I am running Windows 7 RC on my primary desktop. The operating is pretty darn stable-I can’t remember getting a blue screen since I installed it. Oh, I’ve had to kill some processes once in awhile when the machine slows down. Usually, it’s a game or something video related that brings the system to a crawl. ATI’s drivers are not yet fully baked, so I expect an occasional performance problem. Until 7 is officially released, that is.
Windows 7 introduces many small, though significant user interface enhancements. Among them is the task bar. Microsoft has rethought how the task bar works and, I think, they’ve improved it in many ways, and have gone backward in other ways. Overall, it is an improvement. One of the things they did was change the way the system tray works. It only shows, by default, four icons: Network center, Action Center, Volume and Mail. At least, for me, that is what it shows by default. Well, I have a Palm Pre and when I connect it, via USB, to the computer, I have to disconnect it via the system tray Explorer icon first before I physically disconnect it from the USB cable. Previously, I was clicking the jump list, then clicking the Explorer devices icon and then selecting the Pre. This gets old quick. While I could have made a shortcut, I hate shortcuts on the desktop. I found, quite by accident, that by right clicking the task bar and selecting PROPERTIES, there is a button called ‘Customize’ which gives you a list of all of the system tray icons and lets you choose how to display or not display them. (NOTE: you can also get this from the Control Panel: Control Panel->All Control Panel Items->Notification Area Icons.) From here, you can set each icon to: Show icon and notifications, Only show notifications or Hide icon and notifications. You can choose to turn off the system icons all together by clicking the link just under the list window. You can also choose to always show all icons and notifications on the taskbar. I’ve now got the explore devices icon set to always show. It’s cleaner and easier that way.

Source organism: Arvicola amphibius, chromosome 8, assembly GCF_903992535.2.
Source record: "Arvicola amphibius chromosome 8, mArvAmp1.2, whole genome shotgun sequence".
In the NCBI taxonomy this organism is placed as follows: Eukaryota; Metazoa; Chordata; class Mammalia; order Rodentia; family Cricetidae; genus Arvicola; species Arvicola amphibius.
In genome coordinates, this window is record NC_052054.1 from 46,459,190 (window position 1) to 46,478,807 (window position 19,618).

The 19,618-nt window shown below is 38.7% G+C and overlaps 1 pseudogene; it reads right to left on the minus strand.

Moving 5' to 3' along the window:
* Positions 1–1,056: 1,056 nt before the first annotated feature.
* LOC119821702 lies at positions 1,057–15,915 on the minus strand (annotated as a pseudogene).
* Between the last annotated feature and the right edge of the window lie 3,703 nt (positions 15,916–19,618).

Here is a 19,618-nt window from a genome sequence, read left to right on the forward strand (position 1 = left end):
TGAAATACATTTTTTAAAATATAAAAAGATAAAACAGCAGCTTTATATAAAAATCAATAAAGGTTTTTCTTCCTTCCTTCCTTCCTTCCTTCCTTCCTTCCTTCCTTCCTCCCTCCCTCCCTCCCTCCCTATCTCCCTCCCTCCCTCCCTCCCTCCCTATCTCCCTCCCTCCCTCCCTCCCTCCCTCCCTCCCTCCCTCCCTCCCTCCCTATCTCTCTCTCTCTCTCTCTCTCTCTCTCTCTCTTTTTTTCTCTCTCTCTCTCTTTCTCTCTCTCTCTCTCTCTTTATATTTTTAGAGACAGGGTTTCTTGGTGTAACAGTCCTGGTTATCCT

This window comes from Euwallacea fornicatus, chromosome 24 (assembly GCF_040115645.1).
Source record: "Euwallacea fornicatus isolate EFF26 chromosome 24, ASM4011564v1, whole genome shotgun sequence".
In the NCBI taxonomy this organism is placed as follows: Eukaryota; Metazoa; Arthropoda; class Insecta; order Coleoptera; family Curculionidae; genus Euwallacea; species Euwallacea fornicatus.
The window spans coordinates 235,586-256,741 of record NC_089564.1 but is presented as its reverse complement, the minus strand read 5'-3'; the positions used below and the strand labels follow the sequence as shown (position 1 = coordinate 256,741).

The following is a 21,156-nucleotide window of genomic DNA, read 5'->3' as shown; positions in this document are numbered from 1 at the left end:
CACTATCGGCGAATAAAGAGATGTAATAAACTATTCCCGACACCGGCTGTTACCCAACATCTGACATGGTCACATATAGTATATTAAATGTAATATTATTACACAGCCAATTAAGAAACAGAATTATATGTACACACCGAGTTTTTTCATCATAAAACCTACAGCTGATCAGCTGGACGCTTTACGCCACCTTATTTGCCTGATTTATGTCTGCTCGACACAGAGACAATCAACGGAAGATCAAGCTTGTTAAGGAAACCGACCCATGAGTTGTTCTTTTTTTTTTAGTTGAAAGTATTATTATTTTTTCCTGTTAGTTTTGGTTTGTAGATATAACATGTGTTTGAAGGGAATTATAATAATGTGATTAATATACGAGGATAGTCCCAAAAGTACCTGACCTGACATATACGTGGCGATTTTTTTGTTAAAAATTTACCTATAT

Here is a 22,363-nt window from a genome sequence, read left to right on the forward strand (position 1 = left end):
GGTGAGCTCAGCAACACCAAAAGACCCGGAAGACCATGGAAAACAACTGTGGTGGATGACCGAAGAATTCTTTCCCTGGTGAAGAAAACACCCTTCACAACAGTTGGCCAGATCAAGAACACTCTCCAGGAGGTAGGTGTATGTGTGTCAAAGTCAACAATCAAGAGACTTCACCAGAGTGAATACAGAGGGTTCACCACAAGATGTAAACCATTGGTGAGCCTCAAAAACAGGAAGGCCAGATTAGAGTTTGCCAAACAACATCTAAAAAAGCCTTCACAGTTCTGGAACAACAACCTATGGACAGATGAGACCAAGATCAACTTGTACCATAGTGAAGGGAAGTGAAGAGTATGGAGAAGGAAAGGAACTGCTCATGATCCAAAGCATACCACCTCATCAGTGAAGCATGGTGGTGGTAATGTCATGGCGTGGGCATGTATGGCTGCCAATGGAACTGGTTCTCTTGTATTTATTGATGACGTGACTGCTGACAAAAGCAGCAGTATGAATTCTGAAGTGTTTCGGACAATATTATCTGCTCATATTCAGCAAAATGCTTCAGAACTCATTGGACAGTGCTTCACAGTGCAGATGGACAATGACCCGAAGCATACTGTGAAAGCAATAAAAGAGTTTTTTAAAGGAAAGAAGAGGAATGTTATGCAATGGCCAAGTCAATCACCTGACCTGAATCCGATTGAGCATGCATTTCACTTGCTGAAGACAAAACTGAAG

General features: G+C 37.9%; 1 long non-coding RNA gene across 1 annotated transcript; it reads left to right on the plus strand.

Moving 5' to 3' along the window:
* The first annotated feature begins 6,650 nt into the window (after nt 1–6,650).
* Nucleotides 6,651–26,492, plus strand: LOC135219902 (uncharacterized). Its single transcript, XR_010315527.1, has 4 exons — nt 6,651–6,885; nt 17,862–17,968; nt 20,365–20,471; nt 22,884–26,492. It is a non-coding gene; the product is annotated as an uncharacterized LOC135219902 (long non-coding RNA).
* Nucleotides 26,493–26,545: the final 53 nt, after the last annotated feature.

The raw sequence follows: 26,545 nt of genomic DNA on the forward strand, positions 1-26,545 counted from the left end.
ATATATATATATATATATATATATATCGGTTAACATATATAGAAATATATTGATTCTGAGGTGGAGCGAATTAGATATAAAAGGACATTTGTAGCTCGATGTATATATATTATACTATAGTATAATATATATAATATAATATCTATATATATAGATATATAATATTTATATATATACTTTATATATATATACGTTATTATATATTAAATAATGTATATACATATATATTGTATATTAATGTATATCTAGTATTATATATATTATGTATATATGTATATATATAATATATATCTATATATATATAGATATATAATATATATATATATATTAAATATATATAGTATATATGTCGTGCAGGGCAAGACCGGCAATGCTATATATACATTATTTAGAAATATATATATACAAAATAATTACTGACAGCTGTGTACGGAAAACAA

Other taskbar tricks and changes include the ability to click the lower right of the taskbar to quickly show the desktop. This feature is called Aero Peek and you can turn this off (or on) via the taskbar property window. The visual task tips feature, introduced in Vista, has also been enhanced. When you have stacked icons, hovering over them will show the visual task tips for each stacked icon and you can then select the one to bring to the front. Also, when downloading a file, the browser icon slowly fills with green. This is like a progress bar that has been integrated into the icon.
One of the major changes that Microsoft made is the way it mixes active tasks with shortcuts. You can ‘pin’ a shortcut to the task bar and maintain the effect of the ‘quick links’ that previous versions of Windows had. You can control the way these are displayed. Bring up the taskbar property windows and click the ‘taskbar’ tab. Here, you can the normal things like Lock the taskbar, Auto-hide the taskbar, Use small icons and the location of the taskbar. But, now, you have one more choice: Taskbar buttons. You set them to always combine and hide the labels, combine when taskbar is full or never combine.
Right clicking the taskbar also shows a few interesting tricks concerning open windows. You can show windows side by side or stacked. Either way has the effect of tiling the windows. For each option, there is also an option to undo the action. This feature could come in handy for things like comparing to Explorer windows, comparing two (or more) text files, etc.
While some of these little niceties might have been part of the taskbar in previous versions of Windows, their utility seems to have been enhanced with Win 7. The visual cues that Microsoft has added just enhances an already cool and very useful taskbar.